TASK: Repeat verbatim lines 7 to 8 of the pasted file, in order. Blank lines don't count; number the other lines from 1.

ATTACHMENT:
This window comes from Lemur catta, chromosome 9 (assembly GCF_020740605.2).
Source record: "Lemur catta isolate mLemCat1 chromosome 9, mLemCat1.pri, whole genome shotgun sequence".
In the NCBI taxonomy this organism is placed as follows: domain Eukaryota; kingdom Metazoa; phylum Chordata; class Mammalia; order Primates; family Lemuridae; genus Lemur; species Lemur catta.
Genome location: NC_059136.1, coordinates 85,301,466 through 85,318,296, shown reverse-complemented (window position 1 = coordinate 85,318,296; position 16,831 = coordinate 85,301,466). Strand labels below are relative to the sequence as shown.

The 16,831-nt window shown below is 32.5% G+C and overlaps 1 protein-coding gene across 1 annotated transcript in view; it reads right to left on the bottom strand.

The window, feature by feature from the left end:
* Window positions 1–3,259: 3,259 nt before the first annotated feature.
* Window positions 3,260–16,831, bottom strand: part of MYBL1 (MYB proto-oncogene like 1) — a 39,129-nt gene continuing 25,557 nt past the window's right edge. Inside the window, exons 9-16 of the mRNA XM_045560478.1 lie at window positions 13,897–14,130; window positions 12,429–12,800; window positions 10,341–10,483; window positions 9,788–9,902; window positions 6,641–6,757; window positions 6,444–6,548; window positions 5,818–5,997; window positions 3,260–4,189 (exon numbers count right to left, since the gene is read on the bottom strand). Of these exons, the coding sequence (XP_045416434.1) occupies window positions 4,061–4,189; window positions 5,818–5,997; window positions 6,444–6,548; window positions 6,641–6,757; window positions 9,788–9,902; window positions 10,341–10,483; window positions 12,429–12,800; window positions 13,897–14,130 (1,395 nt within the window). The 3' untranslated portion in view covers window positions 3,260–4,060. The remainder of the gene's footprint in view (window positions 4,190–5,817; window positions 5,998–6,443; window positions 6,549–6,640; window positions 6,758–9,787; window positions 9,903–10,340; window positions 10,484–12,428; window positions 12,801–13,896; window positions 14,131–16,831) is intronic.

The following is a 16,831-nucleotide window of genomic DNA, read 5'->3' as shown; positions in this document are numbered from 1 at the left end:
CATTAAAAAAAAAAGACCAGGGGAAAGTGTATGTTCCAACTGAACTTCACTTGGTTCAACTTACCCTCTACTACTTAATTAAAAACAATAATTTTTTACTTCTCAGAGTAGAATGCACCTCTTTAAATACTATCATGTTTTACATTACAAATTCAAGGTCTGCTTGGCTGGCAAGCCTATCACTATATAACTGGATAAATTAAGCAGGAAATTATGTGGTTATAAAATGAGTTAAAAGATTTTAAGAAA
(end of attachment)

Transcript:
* Window positions 1–3,259: 3,259 nt before the first annotated feature.
* Window positions 3,260–16,831, bottom strand: part of MYBL1 (MYB proto-oncogene like 1) — a 39,129-nt gene continuing 25,557 nt past the window's right edge. Inside the window, exons 9-16 of the mRNA XM_045560478.1 lie at window positions 13,897–14,130; window positions 12,429–12,800; window positions 10,341–10,483; window positions 9,788–9,902; window positions 6,641–6,757; window positions 6,444–6,548; window positions 5,818–5,997; window positions 3,260–4,189 (exon numbers count right to left, since the gene is read on the bottom strand). Of these exons, the coding sequence (XP_045416434.1) occupies window positions 4,061–4,189; window positions 5,818–5,997; window positions 6,444–6,548; window positions 6,641–6,757; window positions 9,788–9,902; window positions 10,341–10,483; window positions 12,429–12,800; window positions 13,897–14,130 (1,395 nt within the window). The 3' untranslated portion in view covers window positions 3,260–4,060. The remainder of the gene's footprint in view (window positions 4,190–5,817; window positions 5,998–6,443; window positions 6,549–6,640; window positions 6,758–9,787; window positions 9,903–10,340; window positions 10,484–12,428; window positions 12,801–13,896; window positions 14,131–16,831) is intronic.